The financial institution that owns the bond calculates the value at 97 cents on the dollar, or a mere 3 percent loss. But S.& P. estimates it is worth 87 cents, based on the current loan-default rate, and could be worth 53 cents under a bleaker situation that contemplates a doubling of defaults. But even that might be optimistic, because the bond traded recently for just 38 cents on the dollar, reflecting the even gloomier outlook of investors.
The bond is backed by 9,000 second mortgages used by borrowers who put down little or no money to buy homes. Nearly a quarter of the loans are delinquent, and losses on defaulted mortgages are averaging 40 percent. The security once had a top rating, triple-A.The article does a good job picking an asset that is truly difficult to value. Note that no one is saying that normal, whole loans are toxic. They are either good, bad, or somewhere in between -- but everyone understands what they are. The banks segregate non performing loans, and show the provision for loan losses. Everyone thinks these are optimistic, but there is an element of transparency, since it is possible to fairly easily superimpose an alternative judgment. Loan losses lag economic declines, and the reserves will not be adequate until the economy bottoms.
I took a look at the big banks. We now have 4 -- C, BAC, JPM, and WFC. Wells is now Wells plus Wachovia. BAC will include Merrill Lynch and Countrywide. JPM has hoovered up Bear Stearns and Washington Mutual. Total assets for these banks is over $7 trillion dollars.
I pulled figures from the September 10-Q's. I can't find over $100 billion in toxic assets. However, they don't make it easy -- and skimming hundreds of pages of dense SEC filings on a laptop screen isn't a great way to really dig in and do a rigorous analysis. However, this was the general thought process:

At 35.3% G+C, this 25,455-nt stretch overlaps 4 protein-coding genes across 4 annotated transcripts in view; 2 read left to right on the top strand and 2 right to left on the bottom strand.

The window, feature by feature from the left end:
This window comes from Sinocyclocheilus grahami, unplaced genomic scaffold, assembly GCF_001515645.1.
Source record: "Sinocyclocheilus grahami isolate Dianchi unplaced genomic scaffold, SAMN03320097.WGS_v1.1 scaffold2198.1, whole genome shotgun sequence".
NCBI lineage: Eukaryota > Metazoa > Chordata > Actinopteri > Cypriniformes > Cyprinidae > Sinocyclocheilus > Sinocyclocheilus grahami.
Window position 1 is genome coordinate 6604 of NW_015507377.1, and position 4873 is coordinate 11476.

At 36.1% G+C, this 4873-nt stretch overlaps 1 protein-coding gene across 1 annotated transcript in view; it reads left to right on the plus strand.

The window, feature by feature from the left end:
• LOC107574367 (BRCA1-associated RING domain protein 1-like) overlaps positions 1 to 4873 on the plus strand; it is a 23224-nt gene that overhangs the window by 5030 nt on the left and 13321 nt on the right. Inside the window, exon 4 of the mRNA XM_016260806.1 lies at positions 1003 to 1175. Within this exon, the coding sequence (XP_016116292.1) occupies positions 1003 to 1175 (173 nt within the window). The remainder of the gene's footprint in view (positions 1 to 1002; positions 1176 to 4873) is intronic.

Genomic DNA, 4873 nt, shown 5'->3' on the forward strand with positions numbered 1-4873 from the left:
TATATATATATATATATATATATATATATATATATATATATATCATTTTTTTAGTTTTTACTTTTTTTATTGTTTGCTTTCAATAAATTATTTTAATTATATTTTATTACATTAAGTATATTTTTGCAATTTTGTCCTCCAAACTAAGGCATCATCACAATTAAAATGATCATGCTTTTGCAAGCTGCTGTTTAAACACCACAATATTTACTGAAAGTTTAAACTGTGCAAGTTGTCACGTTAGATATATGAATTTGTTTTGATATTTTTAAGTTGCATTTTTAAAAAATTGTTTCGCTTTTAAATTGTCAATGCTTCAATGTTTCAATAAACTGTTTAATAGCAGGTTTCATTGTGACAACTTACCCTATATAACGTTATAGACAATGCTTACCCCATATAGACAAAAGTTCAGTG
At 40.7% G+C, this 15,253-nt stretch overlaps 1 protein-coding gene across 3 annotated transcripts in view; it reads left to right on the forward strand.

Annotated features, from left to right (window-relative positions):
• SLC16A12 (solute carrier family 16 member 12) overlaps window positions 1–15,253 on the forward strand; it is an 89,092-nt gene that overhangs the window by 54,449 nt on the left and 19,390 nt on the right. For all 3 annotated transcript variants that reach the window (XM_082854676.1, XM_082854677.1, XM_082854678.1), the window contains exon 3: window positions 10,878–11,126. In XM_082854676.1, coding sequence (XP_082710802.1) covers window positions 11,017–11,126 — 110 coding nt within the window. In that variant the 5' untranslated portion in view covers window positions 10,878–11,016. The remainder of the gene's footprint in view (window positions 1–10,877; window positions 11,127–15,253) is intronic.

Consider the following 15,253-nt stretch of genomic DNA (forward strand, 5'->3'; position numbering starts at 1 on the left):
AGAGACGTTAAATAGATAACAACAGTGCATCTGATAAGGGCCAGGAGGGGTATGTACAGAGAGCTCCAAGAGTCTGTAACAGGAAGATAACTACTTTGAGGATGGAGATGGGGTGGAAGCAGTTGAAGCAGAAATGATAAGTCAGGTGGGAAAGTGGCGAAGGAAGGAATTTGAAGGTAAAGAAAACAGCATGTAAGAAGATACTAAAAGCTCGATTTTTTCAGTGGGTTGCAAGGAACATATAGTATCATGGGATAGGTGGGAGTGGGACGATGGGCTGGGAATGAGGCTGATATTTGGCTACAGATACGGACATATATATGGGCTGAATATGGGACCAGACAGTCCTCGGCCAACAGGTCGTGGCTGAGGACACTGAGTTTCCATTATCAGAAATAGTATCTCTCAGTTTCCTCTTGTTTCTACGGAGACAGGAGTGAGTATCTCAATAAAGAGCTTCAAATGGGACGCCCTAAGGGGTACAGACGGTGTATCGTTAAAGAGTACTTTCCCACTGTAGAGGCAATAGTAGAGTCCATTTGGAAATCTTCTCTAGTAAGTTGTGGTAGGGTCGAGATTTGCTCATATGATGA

1. C is a basket case and already has guarantees for something like $60 billions in assets. They are also splitting themselves up into a good bank/bad bank. They are effectively nationalized and.
2. BAC also has the guarantees for about the same, based on MER's 4Q blowup. In addition, MER already wrote down most of their CDO's in 3Q.
3. JPM says they don't need any money. Most of the Bear assets have a government guarantee.
4. WFC also says they don't need any more money or help. They are showing maybe $20 billion in CDO's. Both Wells and WB were functioning more like traditional banks, so they don't have all the capital markets residue of the others.
Here is a spreadsheet with some summary data. It isn't totally consistent, but is roughly correct.
Major observations -- with $7 trillion in assets, this is a big chunk of the entire banking system. However, there is only $350 billion in tangible equity backing these assets (mostly excluding preferred stock). Now some of the assets are cash or government guaranteed securities, and capital ratios exclude that. Still, there is a lot of goodwill, and not a lot of capital for the assets given the overall uncertainty.
If you exclude C's off balance sheet stuff, there simply isn't the quantity of toxic assets that people are talking about. Bad assets aren't toxic assets. The defining quality of toxic assets is uncertainty.
Excluding C and JPM, I only found $70 billion. Some of the $70 aren't toxic, and I am sure that I missed a lot. If whole loans are excluded, I don't see how anyone could get over $150 billion if you exclude the $120 already hived off in C and BAC. It simply isn't visible to me.
Someone needs to lay out exactly where these assets are on the balance sheets of these four companies. Or come up with a different story. They simply aren't there.